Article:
Do you know tick species by sight, where they lurk, and how to avoid them? These are some of the essential skills for avoiding Lyme disease that Matt Frye, an educator with Cornell's New York State Integrated Pest Management Program, advocated during a community forum hosted by New York State Senator Sue Serino, R-41st District. Serino, who chairs the New York State Senate Taskforce on Lyme and Tick-Borne Diseases, hosted the June 30 forum in Hyde Park, N.Y.
“My goal is to make sure the issue really hits the mainstream, because no matter how much we think we know, there are new developments each and every day,” Serino said. “If there is one thing I have learned when it comes to combating Lyme, information is power.”
The information Frye provided was preventative and practical: how to identify, avoid and remove ticks. He explained that being able to correctly identify the pest is a prerequisite for proper treatment, and he recommended the TickEncounter website as a guide. He also covered tick habitat preferences and personal protective measures—including insecticidal socks—and the importance of staying on the path away from underbrush.
“Ticks are questing when they are looking for a bloodmeal,” he said. “They are standing on the vegetation, with their tarsi (front claws) out, looking for you to come by. If you don’t walk into them, your chances of picking up a tick are much reduced.”
Spotted Wing Drosophila
A winged newcomer is causing big problems for berries across the Northeast, according to professor of entomology Greg Loeb and Dale-Ila M. Riggs, owner of The Berry Patch and president of the New York State Berry Growers Association (NYSBGA), who testified before the Assembly Agriculture Committee. The spotted wing drosophila, a new invasive fruit fly, has caused millions of dollars in economic damage to the berry industry in New York since its arrival in 2011, but the partnership between the NYSBGA, Cornell, Cornell Cooperative Extension, and the state has been hailed as a model for how to deal with an invasive pest.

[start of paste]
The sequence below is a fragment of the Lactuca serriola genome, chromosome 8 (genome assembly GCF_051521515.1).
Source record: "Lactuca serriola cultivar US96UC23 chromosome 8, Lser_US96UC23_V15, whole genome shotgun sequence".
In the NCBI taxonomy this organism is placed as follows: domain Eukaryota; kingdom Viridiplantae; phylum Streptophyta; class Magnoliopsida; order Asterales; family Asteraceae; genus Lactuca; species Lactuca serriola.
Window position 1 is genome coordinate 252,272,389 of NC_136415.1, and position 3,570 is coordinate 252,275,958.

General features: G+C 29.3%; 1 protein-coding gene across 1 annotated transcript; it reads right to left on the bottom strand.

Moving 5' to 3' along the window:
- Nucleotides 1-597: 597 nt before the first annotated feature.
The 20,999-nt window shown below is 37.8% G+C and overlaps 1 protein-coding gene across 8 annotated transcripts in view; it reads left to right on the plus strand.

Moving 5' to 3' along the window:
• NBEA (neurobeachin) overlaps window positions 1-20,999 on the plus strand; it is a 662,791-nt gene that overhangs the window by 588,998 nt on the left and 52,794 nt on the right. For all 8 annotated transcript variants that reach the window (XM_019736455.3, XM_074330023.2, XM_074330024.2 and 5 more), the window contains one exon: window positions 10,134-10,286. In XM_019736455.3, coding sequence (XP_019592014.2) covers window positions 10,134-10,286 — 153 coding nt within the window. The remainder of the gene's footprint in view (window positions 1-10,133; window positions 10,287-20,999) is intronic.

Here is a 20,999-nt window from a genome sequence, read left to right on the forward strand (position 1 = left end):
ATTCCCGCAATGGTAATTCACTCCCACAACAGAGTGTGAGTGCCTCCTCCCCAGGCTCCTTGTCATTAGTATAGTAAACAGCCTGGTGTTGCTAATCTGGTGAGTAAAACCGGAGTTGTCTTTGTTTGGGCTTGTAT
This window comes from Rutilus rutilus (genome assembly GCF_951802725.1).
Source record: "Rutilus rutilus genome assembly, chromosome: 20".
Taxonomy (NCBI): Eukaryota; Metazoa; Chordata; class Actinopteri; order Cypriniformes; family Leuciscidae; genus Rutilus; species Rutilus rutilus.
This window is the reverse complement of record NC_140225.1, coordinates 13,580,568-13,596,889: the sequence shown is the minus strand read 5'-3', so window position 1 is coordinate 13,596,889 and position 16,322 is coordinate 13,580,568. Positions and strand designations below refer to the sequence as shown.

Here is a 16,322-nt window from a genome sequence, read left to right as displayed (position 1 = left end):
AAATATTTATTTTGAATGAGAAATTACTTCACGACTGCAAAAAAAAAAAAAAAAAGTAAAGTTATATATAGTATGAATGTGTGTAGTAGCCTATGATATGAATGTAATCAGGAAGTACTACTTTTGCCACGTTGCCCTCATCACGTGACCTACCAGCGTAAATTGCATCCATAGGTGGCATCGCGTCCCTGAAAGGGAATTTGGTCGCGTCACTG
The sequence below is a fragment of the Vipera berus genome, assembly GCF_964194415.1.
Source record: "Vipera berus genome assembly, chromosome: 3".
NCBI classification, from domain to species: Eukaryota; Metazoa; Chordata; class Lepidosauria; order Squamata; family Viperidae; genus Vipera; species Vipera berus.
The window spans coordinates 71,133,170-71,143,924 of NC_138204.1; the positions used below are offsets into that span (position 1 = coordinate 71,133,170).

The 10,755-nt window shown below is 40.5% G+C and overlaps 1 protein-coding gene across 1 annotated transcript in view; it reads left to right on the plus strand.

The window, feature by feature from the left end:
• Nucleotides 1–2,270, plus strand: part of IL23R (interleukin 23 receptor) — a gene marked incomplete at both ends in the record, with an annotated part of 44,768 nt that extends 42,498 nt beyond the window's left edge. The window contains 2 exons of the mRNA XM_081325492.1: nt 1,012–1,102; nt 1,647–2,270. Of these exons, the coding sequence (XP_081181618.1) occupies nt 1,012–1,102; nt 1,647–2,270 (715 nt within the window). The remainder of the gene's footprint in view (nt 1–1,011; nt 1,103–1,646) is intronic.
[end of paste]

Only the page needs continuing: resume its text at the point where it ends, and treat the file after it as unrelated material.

“We have made progress in our battle against this pest and, more importantly, have given some hope to the farm community that they will be able to continue to grow berries locally,” Riggs said.
Successes to date include a new statewide monitoring network and strategies for managing the pest, from netting to protect ripening fruit to frequent harvests to minimize damage, as well as sprayer systems for high tunnels. Loeb is on the forefront of developing other solutions, including repellents to drive the fruit flies away from fruit coupled with “attract and kill” stations to lure them away from the crop and identifying natural enemies—including diseases—that could be harnessed for controlling pest populations.
“Much more still needs to be done to develop a sustainable, long-term solution for this invasive pest,” Loeb said.
On August 6, Richard Ball, New York Commissioner of Agriculture and Markets, welcomed a meeting of the interagency task force charged with protecting, in his words, “a large work force in New York state that works from dawn till sundown” and without W2s: the bees. The task force, established by Governor Andrew Cuomo in April, will develop a roadmap to conserve and grow pollinator populations across the state.
Among the first to speak was Jennifer Grant, the director of Cornell's New York State Integrated Pest Management Program
(NYSIPM), who included an update on pollinator research by NYSIPM and Cornell entomologists Scott McArt, Bryan Danforth and Greg Loeb. Offering a bird’s eye view of Cornell research, Grant described wildflower strips to diversify bee diets and enhance their health; bee habitat in natural areas and golf courses; and transmission of pathogens among bee species on flowers. Another recent development is the establishment of a new pesticide residue detection facility at Cornell, which will help researchers identify environmental chemicals that may be affecting bee populations.
“Some things are being addressed on a very basic research level; some of it needs to be brought into the field to be tested,” Grant concluded. “And then a lot of needs to be taught, to make people more aware of what’s happening and what they can do to help in the bigger picture.”